CA: I was first introduced to Hank Willis Thomas’s work over a year agowhen I received a book of his work from a friend. Since then I have been following his work and felt that the words “Love Over Rules,” originating from Thomas’s work, perfectly evoked the idea of peace, love, and unity that I associate the sacai collection with. Inspired by those who have broken the rules and pushed boundaries to defy society’s expectations regardless of their race, culture, or sexuality, this men’s Spring/Summer 2021 and women’s Resort 2021 collections show that “Love Over Rules.” In addition to the “Love Over Rules” words, which are used within the collection, there are also pieces that are inspired by Thomas’s graphic patchwork patterns.
WW: Your flagship store in Tokyo opened in September 2011. Why did you want to work with architect Sou Fujimoto for this space?
CA: I chose to work with the architect Sou Fujimoto as he is known for integrating contrary elements such as nature and artifact, the idea of outside and inside, the new and the old in his work, which I was drawn to as it is similar to how I design the sacai collection. With sacai, I often create items that are juxtaposing traditional or classical ideas into one garment and incorporating fabrics and materials that may have opposing characteristics.
WW: How did sacai’s ongoing collaborations with Nike begin?
CA: I have always really liked Nike products and already wore their sneakers in my daily wardrobe. The conversation came about when I was talking to a friend of mine who works at Nike and that organically developed into the collaboration, which began in Spring 2015.
The Nike x sacai LDWaffle incorporates the sacai “hybrid” splicing technique by mixing two different types of Nike sneakers, and the end result is a sneaker which features two soles, two tongues, two pairs of shoelaces, and two “Swoosh” logos.
WW: In October 2020, a pair of those shoes featuring hand-drawn details by KAWS also went up for auction on Artsy with all proceeds benefitting to Free Arts NYC. Why did you want to be a part of this initiative?
CA: I first became involved with Free Arts NYC in 2018 when they were honoring the artist Lawrence Weiner, whom sacai had just collaborated with for the men’s Spring/Summer 2018 and women’s Resort 2018 collection. It was a real honor for me to not only collaborate with Lawrence but to have this opportunity to support Free Arts NYC. I think art should be accessible to all, because creativity is an important form of self-expression and the work Free Arts NYC is doing to provide arts mentoring for underserved youth is inspiring.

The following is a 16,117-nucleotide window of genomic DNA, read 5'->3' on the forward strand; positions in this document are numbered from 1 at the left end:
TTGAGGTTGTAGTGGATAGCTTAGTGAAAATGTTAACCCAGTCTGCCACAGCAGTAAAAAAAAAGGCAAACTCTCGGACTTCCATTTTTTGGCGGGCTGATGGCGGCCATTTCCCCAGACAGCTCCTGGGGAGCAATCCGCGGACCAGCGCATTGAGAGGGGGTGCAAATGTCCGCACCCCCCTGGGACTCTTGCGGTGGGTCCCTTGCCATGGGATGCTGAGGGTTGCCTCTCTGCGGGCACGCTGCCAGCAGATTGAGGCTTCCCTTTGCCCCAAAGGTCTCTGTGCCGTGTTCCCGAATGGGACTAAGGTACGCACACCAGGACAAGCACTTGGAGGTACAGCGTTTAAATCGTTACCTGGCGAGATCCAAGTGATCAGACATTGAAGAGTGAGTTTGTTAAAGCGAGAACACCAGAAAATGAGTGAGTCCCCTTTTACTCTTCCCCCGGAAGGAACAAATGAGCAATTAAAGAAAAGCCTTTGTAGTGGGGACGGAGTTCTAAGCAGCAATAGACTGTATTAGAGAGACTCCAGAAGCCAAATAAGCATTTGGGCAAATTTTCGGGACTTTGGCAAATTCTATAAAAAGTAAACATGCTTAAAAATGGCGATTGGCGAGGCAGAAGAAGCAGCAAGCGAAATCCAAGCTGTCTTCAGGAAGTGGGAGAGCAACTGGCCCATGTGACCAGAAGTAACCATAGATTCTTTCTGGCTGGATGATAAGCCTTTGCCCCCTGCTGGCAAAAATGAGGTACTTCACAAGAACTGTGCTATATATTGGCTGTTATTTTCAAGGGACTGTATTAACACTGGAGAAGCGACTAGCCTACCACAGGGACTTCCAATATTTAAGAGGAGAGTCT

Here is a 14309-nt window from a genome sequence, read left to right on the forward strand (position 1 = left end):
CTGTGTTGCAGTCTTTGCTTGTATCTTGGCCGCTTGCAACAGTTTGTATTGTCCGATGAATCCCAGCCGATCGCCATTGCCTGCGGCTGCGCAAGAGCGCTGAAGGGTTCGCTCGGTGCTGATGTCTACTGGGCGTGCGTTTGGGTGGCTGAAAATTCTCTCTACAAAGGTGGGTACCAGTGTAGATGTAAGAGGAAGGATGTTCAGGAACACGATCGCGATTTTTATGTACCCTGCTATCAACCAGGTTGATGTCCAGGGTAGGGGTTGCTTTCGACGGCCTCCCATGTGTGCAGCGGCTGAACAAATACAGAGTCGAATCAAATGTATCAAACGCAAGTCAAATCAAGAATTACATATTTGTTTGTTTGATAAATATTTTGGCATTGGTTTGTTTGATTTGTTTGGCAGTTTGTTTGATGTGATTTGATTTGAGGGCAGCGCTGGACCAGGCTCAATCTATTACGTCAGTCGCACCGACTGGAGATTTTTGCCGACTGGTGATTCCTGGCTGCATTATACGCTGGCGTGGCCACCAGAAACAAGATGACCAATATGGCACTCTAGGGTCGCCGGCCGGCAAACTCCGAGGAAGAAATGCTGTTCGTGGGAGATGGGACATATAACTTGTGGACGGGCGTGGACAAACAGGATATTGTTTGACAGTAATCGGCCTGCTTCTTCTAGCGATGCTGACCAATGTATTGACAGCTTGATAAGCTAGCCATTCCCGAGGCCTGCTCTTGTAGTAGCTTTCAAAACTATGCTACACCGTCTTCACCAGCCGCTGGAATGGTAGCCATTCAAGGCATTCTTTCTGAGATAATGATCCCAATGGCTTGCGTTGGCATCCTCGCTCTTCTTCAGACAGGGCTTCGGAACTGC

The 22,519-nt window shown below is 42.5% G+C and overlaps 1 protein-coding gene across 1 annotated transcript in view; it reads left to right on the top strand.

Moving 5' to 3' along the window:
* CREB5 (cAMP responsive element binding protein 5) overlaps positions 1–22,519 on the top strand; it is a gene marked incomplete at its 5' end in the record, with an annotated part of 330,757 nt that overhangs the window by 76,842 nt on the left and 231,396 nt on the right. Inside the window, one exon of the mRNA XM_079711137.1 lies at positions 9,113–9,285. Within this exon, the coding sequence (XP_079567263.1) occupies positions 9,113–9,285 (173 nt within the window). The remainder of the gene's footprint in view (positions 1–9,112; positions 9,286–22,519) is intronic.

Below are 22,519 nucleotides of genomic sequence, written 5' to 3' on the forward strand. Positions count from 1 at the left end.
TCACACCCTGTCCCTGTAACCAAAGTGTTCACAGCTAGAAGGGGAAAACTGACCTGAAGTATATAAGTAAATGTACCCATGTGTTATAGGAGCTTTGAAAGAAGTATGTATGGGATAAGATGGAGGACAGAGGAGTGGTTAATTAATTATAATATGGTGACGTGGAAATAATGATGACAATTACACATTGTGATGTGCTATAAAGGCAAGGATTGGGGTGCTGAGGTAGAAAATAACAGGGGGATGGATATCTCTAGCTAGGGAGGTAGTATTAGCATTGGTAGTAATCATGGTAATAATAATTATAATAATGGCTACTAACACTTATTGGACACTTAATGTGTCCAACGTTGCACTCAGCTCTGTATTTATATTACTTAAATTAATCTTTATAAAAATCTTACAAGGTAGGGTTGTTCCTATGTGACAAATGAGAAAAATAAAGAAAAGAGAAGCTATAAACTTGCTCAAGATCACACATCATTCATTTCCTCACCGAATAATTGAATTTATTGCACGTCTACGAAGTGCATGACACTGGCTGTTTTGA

WW: You’ve collaborated with an array of friends, artists, and brands. Is collaboration essential to sacai? What do you feel the brand gains from collaborative design?
CA: I wouldn’t define collaborations as essential, but they bring a certain energy. For me there needs to be a genuine connection with any collaboration I take part in. And it is always important to me that there is a balance between the two brands and a genuine interest on both sides.
WW: You are the first guest designer of the upcoming couture collection for Jean Paul Gaultier. What can we expect?
CA: I don’t have anything to share at this time other than that I am very excited and honored.
WW: What is your relationship to art?
CA: Art and music are always important elements in the sacai collection— not just as inspirations to my design process, but I love the way art and music can connect with people and be shared to bring about a unique experience.
WW: Does inspiration flow from any one source on a daily basis?
CA: My inspiration always comes from my daily life in Tokyo, through my experiences and feelings, and being a mother may be something that naturally influences my designs.